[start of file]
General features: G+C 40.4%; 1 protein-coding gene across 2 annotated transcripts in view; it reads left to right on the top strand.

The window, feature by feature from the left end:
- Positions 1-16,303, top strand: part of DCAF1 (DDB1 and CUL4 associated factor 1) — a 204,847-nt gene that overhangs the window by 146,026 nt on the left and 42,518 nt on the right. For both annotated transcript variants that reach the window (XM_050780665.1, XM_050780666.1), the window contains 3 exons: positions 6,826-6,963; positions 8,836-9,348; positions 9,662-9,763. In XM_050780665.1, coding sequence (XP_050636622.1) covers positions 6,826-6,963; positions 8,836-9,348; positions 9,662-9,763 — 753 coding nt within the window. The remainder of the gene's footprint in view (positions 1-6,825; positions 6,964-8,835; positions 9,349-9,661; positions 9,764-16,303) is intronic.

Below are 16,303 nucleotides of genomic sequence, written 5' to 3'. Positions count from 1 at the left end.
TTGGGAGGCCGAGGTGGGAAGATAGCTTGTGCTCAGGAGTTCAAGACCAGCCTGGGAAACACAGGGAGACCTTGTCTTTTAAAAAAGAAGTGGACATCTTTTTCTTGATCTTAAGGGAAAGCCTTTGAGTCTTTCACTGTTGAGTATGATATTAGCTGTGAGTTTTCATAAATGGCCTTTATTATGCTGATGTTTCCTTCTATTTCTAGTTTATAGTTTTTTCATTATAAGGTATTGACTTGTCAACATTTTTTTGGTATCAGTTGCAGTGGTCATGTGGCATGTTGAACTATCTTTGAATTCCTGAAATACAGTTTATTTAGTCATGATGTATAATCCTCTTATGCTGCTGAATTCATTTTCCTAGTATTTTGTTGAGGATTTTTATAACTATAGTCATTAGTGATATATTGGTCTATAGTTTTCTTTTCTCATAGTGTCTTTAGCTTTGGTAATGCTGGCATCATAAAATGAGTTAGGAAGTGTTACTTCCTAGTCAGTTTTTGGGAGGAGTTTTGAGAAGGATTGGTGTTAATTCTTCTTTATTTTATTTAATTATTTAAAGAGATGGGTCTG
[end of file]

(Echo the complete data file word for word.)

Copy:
General features: G+C 40.4%; 1 protein-coding gene across 2 annotated transcripts in view; it reads left to right on the top strand.

The window, feature by feature from the left end:
- Positions 1-16,303, top strand: part of DCAF1 (DDB1 and CUL4 associated factor 1) — a 204,847-nt gene that overhangs the window by 146,026 nt on the left and 42,518 nt on the right. For both annotated transcript variants that reach the window (XM_050780665.1, XM_050780666.1), the window contains 3 exons: positions 6,826-6,963; positions 8,836-9,348; positions 9,662-9,763. In XM_050780665.1, coding sequence (XP_050636622.1) covers positions 6,826-6,963; positions 8,836-9,348; positions 9,662-9,763 — 753 coding nt within the window. The remainder of the gene's footprint in view (positions 1-6,825; positions 6,964-8,835; positions 9,349-9,661; positions 9,764-16,303) is intronic.

Below are 16,303 nucleotides of genomic sequence, written 5' to 3'. Positions count from 1 at the left end.
TTGGGAGGCCGAGGTGGGAAGATAGCTTGTGCTCAGGAGTTCAAGACCAGCCTGGGAAACACAGGGAGACCTTGTCTTTTAAAAAAGAAGTGGACATCTTTTTCTTGATCTTAAGGGAAAGCCTTTGAGTCTTTCACTGTTGAGTATGATATTAGCTGTGAGTTTTCATAAATGGCCTTTATTATGCTGATGTTTCCTTCTATTTCTAGTTTATAGTTTTTTCATTATAAGGTATTGACTTGTCAACATTTTTTTGGTATCAGTTGCAGTGGTCATGTGGCATGTTGAACTATCTTTGAATTCCTGAAATACAGTTTATTTAGTCATGATGTATAATCCTCTTATGCTGCTGAATTCATTTTCCTAGTATTTTGTTGAGGATTTTTATAACTATAGTCATTAGTGATATATTGGTCTATAGTTTTCTTTTCTCATAGTGTCTTTAGCTTTGGTAATGCTGGCATCATAAAATGAGTTAGGAAGTGTTACTTCCTAGTCAGTTTTTGGGAGGAGTTTTGAGAAGGATTGGTGTTAATTCTTCTTTATTTTATTTAATTATTTAAAGAGATGGGTCTG